23 Providing accurate English translations for these divination systems proves difficult. For instance, Jian Chu 建除 can be rendered literally as “Establish-Remove.” See for instance Harper, Donald and Kalinowski, Marc eds., Books of Fate and Popular Culture in Early China (Leiden: Brill, 2017), 7. This reflects in part the types of activities deemed auspicious on a given day. Sun however also treats Jian and Chu as the proper names of deities. Another example is Taisui 太歲, which is featured in two different systems, as a counterpart either to Jupiter on the one hand, or to Little Year (小歲) on the other (corresponding to Big Season [大時] or Xianchi 咸池).

24 See Sun Zhanyu 孫占宇, Juyan Xinjian jishi (yi) 居延新簡集釋(一), Gansu Qin Han jiandu jishi 甘肅秦漢簡牘集釋 series, ed. Zhang Defang 張德芳 (Lanzhou: Gansu wenhua, 2016). Han period daybook materials are mentioned occasionally throughout Fangmatan Qin jian ji Yuelu Qin jian Meng shu yanjiu, including those from the Xuanquanzhi 懸泉置 cache (pp. 156–57) and Ejina Banner cache (p. 266).

25 For example, when relying on content clues alone, Lu believes that we must prioritize the relationship between the nature of the dreams as they are described (aka the “dream images [夢象]”), and only then should turn to the phrasing of prognostications (aka the “divination decisions [占斷]”). Later works, such as the Zhou Gong jie meng shu 周公解夢書 [The Duke of Zhou’s manual for interpreting dreams] manuscript witnesses found in Dunhuang, may serve as a guide for how dreams were organized according to their subject matter. Prognostications employing similar phrasing may have appeared close together, but prognostications statements with exactly the same wording most likely were separated to some degree.

26 Chen Wei argues in Qin jiandu jiaodu ji suojian zhidu kaocha that the final strip in the initial arrangement of Yuelu Academy Meng shu, strip #48 (1095), should be moved to after strip #1 (1523+1522), with the two strips together concluding the opening section of the text, following strips #2–5. See Chen, Qin jiandu jiaodu ji suojian zhidu kaocha, 322–24. Lu Jialiang takes advantage of Chen Wei’s rearrangement when he suggests that strip #44 (0009) could have been positioned at the very end of the manuscript.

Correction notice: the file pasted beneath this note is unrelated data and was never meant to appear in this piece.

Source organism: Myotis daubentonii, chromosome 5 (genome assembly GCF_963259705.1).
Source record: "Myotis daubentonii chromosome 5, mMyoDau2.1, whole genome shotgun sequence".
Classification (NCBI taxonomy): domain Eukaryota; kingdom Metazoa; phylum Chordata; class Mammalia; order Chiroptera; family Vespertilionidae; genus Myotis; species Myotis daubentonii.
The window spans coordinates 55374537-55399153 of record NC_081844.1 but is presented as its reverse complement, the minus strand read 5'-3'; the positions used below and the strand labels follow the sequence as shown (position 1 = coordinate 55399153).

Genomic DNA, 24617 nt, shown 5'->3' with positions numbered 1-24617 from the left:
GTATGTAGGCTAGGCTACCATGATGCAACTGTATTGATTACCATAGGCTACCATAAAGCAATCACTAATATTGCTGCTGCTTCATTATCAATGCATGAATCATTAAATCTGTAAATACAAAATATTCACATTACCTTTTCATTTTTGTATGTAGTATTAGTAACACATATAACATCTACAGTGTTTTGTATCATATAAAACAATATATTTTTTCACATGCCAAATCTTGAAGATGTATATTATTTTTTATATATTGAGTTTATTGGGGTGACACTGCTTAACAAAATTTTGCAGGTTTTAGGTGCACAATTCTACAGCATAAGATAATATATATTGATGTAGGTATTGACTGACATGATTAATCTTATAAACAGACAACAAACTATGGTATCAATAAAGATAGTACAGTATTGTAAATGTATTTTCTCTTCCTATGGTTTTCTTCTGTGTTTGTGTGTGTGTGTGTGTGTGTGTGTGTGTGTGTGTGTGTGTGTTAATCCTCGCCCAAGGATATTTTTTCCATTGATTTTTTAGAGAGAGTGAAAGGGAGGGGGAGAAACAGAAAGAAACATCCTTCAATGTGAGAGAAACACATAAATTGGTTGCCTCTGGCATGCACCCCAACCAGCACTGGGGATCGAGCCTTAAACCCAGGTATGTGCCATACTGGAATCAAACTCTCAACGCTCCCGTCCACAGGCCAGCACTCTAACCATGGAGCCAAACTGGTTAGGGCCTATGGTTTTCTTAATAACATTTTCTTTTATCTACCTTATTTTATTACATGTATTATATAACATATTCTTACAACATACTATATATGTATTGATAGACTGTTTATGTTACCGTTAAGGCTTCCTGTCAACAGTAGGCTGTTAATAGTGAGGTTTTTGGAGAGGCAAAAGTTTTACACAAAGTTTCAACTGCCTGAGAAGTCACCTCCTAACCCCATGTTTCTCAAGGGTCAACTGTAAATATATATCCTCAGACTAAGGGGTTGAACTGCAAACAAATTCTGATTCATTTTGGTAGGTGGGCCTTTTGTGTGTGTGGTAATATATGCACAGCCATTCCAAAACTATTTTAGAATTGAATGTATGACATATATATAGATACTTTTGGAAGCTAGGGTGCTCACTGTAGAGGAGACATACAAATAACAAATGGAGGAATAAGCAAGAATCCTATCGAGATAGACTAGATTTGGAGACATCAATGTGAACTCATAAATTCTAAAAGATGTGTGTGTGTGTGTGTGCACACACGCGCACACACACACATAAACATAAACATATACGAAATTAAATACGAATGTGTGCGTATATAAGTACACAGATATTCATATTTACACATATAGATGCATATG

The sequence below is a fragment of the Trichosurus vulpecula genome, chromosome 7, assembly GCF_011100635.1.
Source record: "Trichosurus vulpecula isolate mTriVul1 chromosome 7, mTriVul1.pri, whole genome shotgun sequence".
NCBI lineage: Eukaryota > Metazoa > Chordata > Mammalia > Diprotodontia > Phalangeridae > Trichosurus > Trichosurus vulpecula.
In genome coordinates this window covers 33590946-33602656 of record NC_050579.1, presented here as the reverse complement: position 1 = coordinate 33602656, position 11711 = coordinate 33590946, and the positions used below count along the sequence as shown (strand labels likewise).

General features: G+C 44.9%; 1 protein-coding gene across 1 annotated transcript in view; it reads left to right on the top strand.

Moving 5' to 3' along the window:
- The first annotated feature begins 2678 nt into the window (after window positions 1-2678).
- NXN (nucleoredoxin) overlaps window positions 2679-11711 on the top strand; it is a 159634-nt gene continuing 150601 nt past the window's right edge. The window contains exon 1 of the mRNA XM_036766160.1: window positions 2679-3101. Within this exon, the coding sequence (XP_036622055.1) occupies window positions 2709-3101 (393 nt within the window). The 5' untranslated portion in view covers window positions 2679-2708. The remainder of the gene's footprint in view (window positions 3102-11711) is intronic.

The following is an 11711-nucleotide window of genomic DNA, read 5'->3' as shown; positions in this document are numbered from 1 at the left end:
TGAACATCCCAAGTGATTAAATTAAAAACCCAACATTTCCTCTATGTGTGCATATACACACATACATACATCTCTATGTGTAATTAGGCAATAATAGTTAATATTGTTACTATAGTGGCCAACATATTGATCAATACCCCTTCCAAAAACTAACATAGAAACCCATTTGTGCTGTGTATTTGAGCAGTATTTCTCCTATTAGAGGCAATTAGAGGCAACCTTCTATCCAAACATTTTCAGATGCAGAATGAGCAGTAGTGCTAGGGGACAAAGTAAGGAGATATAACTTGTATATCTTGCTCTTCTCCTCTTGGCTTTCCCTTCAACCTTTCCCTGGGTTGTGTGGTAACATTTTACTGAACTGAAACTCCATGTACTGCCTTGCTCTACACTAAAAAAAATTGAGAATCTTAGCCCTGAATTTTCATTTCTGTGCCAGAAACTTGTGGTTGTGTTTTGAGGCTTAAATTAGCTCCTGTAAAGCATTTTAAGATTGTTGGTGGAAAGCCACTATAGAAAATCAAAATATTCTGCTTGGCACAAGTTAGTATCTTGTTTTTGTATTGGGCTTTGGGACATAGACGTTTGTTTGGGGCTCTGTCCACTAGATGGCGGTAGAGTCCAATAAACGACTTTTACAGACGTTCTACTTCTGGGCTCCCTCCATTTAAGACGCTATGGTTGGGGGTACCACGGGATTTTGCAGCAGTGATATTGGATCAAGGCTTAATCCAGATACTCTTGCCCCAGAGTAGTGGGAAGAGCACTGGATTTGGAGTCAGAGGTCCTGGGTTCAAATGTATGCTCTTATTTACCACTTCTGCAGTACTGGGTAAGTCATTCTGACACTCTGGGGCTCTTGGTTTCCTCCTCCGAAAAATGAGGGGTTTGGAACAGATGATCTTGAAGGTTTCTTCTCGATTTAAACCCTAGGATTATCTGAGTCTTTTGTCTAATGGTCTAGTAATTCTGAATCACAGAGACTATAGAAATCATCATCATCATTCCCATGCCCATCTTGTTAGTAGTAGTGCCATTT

27 Strip #38 (J50 recto, row 1) specifies the dreamer must be a female; see also the discussion on p. 283 about strip #15 (1527 recto, row 2) which records: “[He] dreamt that [he] became a woman 夢為女子.” Strip #8 (0312 recto, row 2) requires the dreamer to be an official. Lu points out that other texts from this cache, such as Weili zhiguan ji qianshou, clearly are oriented towards the officialdom as well.

28 For example, Lu finds “mengjian 夢見X” statements to be terse and more formulaic, while “meng 夢X” statements range from detailed descriptions to simple abbreviations of “zhi 之.” He believes that the latter are unedited reports direct from the dreamer, which have not yet undergone editing. Simplifying the dream images to their principle content (such as featuring a certain kind of plant or animal) makes dream divination more accessible to non-specialists. To improve the efficacy of prognostications, conditions were placed on the circumstances surrounding the dream experience (like when it was had, or who the dreamer was), while predictions then mostly involved common events or people. Often long time-frames were proposed for when the predicted events would be realized, even up to three years.